This is not a complaint, or to say I did not like the book. It is captivating and elaborately constructed with a great sense of place and time. The period details are transportive, in the beginning feeling much like a good Dickens pastiche. The characters, as many as there are months of the year, are each an astrological sign, or house, and the characteristics assigned to those distinctions, which she uses to prefix each chapter, as well as explain whom is in whose house, etc. Catton also enjoys some word-play in this complex production of writing and architecture -- writing each chapter with exactly half the words as the preceding chapter. All these pieces of construction are exceptionally ambitious and creative, but can be confusing and mentally labor intensive. (There is no explanation given in the audible version; I came to these realizations after banging my head against the wall for a couple of days, and relentlessly texting Darwin on the matter.)
Catton has definitely written an interesting novel, and written, and written, and belabored the plot until I just lost interest and wanted to move forward to a finish instead of reviewing, again, the events as told by each of the 12 characters involved. I would go into synopsis of the book, but then you'd have to hear the same plot from THIRTEEN points of view, instead of a mere TWELVE. Sophisticated intelligence, beautiful prose, and intricate plotting, become less so when redundant and complicated.
(A big) -- However... a friend tells me this is a book I would absolutely love if I read the book, which contains charts, graphs, and a very important list of characters, all adding clarity and an ease to the read, as well as beautifully tying in the astrological twist. For clarification, I did not like the book as I experienced it audibly, but I did recognize the talent and creativity enough to consider picking up the book and giving it another chance. It's is going to take me a while before I'm ready to tackle all 30 hours of this again. A consideration for those still undecided. Hopefully, a little understanding before going in will be helpful.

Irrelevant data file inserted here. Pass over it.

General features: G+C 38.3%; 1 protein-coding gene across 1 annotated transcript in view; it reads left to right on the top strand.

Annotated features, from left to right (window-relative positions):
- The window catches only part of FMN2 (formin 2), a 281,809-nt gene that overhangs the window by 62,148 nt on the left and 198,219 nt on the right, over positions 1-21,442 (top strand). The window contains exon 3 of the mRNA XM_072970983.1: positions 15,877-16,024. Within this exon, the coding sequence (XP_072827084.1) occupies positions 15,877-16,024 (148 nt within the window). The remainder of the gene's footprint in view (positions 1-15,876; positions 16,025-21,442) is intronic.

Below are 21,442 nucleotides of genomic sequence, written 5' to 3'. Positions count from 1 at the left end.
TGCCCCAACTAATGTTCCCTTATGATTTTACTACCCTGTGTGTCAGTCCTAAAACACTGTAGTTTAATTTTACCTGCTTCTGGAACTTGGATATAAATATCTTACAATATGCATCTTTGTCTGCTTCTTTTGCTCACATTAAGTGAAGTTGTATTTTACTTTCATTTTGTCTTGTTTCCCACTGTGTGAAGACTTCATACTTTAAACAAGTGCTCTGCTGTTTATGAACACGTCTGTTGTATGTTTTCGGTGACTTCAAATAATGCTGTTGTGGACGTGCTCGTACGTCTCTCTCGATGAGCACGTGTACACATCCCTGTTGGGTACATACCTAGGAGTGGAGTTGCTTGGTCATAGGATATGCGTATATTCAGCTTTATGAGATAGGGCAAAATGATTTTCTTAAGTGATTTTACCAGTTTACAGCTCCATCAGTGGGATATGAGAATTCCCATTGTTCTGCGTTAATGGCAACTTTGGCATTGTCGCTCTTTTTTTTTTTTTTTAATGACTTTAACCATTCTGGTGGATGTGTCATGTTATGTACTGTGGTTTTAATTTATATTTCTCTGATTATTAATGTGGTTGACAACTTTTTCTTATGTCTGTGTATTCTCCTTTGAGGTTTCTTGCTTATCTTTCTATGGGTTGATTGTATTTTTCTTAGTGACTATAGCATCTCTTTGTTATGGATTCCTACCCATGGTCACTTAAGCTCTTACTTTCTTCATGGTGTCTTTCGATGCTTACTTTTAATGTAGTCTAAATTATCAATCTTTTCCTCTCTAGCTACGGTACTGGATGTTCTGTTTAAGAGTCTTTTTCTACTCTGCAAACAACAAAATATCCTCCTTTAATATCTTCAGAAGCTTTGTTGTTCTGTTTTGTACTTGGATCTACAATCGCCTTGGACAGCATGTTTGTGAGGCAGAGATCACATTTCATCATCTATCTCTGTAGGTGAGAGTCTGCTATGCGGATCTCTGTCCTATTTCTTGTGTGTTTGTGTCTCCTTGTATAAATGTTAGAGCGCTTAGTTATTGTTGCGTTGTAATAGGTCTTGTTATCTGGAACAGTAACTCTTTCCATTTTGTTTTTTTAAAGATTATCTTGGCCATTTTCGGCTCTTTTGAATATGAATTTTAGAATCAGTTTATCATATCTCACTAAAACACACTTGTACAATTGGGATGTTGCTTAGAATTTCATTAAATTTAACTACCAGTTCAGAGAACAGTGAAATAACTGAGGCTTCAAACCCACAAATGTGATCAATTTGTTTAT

116 of 135 people found this review helpful
By Allan Cumming on 31-10-13
Sometimes you need to have a book read to you
What made the experience of listening to The Luminaries the most enjoyable?
The pacing of this book is such that reading it myself, I found that I was skipping. One of the things I enjoy the most about audio books is being forced to slow down and enjoy the language. Maybe the complex structural devices do not come through in this experience, but the language is enhanced.
Who was your favorite character and why?
The outstanding character was none of the individuals, but rather the environment. Obviously I have no direct experience of gold mining on the West Coast in the 1800s, but I came away with a vivid picture in my mind.
What does Mark Meadows bring to the story that you wouldn’t experience if you just read the book?
Recently I listened to an interview by Orson Scott Card where he stated that some books are made to be read out loud. The Luminaries is one of those books. The range of characters, accents and the language make listening far more enjoyable than reading.Sometimes I read for plot, and sometimes for the rhythm and language, and while the plot is good, it is not the primary value of this book.
42 of 50 people found this review helpful